Saturday, July 14, 2007


(San Bernardino, CA), one of the Inland Empire’s fastest growing modeling agencies, will hold an open call for models Friday, July 21.
We work with agencies, casting directors, and industry professionals, who are seeking new faces with little or no experience. Our clients are looking for:

• Fashion Models - Models who walk the runway and promote clothes and cosmetics in magazines, billboards and newspapers.

• Commercial Print Models - Models who advertise hundreds of non-beauty type products in magazines, newspapers, billboards, sales ads and store advertisements.

• Promotional Models - Models who work in conventions, promotional events, and sporting events.

• Street team Models – Models who assist with the promotions they are working by distributing promotional materials.

• Actors - To appear in commercials and as bit parts or extras in TV shows and movies.

• Dancers – for videos, movies, shows and live appearances.

To find out more about the open call, telephone at (909) 888-0017, or visit our website,
Sign up to start an exciting career in the entertainment industry!

Friday, July 13, 2007


(San Bernardino, Calif. ) Leonard Robinson, Chief Deputy Director for the California Department of Toxic Substances Control, will present awards to businesses for their commitment to pollution prevention at the 2007 Sacramento Business Awards Ceremony, Wednesday, Sept. 19 at 9 a.m. at the Sacramento Municipal Utilities District office in Sacramento, Calif.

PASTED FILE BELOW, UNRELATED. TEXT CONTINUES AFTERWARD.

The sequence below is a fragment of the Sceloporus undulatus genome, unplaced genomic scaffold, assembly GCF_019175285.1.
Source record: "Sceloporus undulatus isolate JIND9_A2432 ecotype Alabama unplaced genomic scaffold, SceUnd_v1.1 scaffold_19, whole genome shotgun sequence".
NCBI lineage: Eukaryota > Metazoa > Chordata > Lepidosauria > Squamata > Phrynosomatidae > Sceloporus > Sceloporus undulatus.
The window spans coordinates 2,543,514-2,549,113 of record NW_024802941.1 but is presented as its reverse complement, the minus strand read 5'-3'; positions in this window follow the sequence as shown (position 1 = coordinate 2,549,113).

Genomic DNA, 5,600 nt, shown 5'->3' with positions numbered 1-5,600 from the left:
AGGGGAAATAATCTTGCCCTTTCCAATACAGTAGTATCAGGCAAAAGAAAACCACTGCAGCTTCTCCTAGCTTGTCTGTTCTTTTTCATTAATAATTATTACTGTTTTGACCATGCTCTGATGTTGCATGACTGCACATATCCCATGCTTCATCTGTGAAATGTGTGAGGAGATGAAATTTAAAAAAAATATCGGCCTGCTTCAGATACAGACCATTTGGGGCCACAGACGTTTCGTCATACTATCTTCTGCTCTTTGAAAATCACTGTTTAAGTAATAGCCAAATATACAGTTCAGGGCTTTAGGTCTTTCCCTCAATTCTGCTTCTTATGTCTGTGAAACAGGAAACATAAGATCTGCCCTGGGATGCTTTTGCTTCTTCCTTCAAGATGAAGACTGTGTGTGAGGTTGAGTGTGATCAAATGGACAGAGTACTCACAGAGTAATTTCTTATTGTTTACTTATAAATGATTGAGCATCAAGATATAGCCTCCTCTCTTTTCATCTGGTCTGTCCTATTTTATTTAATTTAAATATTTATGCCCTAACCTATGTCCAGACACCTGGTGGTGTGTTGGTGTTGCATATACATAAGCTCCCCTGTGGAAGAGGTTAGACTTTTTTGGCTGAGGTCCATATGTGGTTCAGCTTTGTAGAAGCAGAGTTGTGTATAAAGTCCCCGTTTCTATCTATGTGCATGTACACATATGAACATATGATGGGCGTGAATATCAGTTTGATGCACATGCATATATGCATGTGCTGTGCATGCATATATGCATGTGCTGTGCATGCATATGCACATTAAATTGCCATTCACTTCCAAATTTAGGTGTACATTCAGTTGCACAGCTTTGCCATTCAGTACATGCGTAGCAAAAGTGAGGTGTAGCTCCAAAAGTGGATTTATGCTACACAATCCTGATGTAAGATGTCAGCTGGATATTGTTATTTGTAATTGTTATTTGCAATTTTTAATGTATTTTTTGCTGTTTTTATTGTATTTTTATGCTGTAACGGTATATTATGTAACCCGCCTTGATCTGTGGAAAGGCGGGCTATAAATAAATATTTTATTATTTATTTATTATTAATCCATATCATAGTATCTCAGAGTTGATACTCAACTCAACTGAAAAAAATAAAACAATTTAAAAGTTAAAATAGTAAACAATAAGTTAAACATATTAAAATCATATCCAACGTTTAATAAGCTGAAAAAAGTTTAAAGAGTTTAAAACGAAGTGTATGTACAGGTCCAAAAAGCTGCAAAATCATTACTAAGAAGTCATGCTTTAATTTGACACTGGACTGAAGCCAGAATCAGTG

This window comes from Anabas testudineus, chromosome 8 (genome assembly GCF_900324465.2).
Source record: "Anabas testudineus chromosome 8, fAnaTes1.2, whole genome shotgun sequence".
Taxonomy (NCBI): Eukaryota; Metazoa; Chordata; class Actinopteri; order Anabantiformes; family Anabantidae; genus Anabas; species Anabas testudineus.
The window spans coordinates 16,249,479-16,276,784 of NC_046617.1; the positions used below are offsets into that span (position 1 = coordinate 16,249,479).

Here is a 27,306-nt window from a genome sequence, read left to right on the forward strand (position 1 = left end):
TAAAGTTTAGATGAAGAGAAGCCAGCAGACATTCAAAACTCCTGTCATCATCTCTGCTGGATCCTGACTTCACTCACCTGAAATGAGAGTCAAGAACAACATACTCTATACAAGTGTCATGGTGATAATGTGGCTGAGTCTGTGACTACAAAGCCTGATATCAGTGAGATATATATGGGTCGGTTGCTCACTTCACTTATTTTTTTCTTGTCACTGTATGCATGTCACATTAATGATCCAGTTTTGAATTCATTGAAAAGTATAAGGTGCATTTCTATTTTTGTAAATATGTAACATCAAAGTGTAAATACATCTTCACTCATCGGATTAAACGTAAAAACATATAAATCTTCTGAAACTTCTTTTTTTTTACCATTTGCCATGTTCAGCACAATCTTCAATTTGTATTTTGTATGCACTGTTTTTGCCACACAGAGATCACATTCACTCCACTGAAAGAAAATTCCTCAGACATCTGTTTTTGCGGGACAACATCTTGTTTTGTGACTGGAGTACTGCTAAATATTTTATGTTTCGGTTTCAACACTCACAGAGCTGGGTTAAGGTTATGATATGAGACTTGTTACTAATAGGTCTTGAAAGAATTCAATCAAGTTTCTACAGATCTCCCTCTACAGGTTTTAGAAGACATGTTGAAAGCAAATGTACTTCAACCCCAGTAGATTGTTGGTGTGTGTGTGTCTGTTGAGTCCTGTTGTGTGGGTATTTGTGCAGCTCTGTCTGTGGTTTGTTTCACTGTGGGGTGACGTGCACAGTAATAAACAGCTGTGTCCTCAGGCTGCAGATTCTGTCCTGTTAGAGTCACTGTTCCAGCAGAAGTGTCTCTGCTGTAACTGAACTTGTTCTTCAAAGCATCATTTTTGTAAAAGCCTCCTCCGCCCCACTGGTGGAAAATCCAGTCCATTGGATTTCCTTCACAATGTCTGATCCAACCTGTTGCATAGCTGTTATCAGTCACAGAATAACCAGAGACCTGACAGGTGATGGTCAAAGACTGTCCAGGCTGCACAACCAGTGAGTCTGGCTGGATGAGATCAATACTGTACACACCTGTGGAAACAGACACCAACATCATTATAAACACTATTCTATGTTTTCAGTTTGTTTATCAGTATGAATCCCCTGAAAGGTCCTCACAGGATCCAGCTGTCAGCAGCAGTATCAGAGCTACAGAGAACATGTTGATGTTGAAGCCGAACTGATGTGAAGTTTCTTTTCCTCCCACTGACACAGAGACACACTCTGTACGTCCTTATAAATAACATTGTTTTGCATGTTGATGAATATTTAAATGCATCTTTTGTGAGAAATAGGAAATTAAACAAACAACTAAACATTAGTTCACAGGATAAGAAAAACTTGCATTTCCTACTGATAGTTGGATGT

As the keynote speaker for the 2007 Sacramento Business Awards Ceremony, Robinson will commend the efforts of these business that are leaders in the area of pollutin prevention.
"These businesses are demonstrating the governor's vision of a healthy environment and a healthy economy" Robinson says. "They have developed with creative solutions for wastes and are examples to be replicated by other businesses."


(San Bernardino, Calif.) The Inland Empire‚s Leonard Robinson is Gov. Arnold Schwarzenegger’s appointed Chief Deputy Director for the California Department of Toxic Substance Control.
On Friday, Sept. 14 Robinson will be the keynote speaker for the Southern California Auto Dismantlers Association (SCADA) Convention, held this year at the Stanford Court Hotel in San Francisco.
"There’s a voluntary partnership among these companies," he says, "Companies that are willing to protect our environment. For example, automobiles contain mercury switches to control various automobile functions.”
“Mercury is toxic to the environment. These businesses voluntarily go through the effort of removing these switches and recycle them for later safer use." Reduction of toxic waste is an element in Gov. Schwarzenegger's environmental action plan.
As the state’s leader in toxic substance control, Robinson is the perfect choice as the convention’s 2007 keynoter.


(San Bernardino, Calif.) The Inland Empire‚s Leonard Robinson is Gov. Arnold Schwarzenegger‚s appointed Chief Deputy Director for the California Department of Toxic Substance Control (DTSC).
The League of California Cities‚ Annual Conference, held in Sacramento on
Thursday, Sept. 6, has asked Robinson to participate in a panel discussion about the used alkaline battery collection segment of the California Take It Back! (TIB!) Partnership. The conference is a held at the Sacramento Convention Center and will be attended by mayors; city council members and city officials from across the state.
He will participate in a dialogue on the unique ways that cities are addressing the challenge of collecting used alkaline batteries from their citizens.
As of Feb. 8 of last year, these batteries could not be discarded in the trash.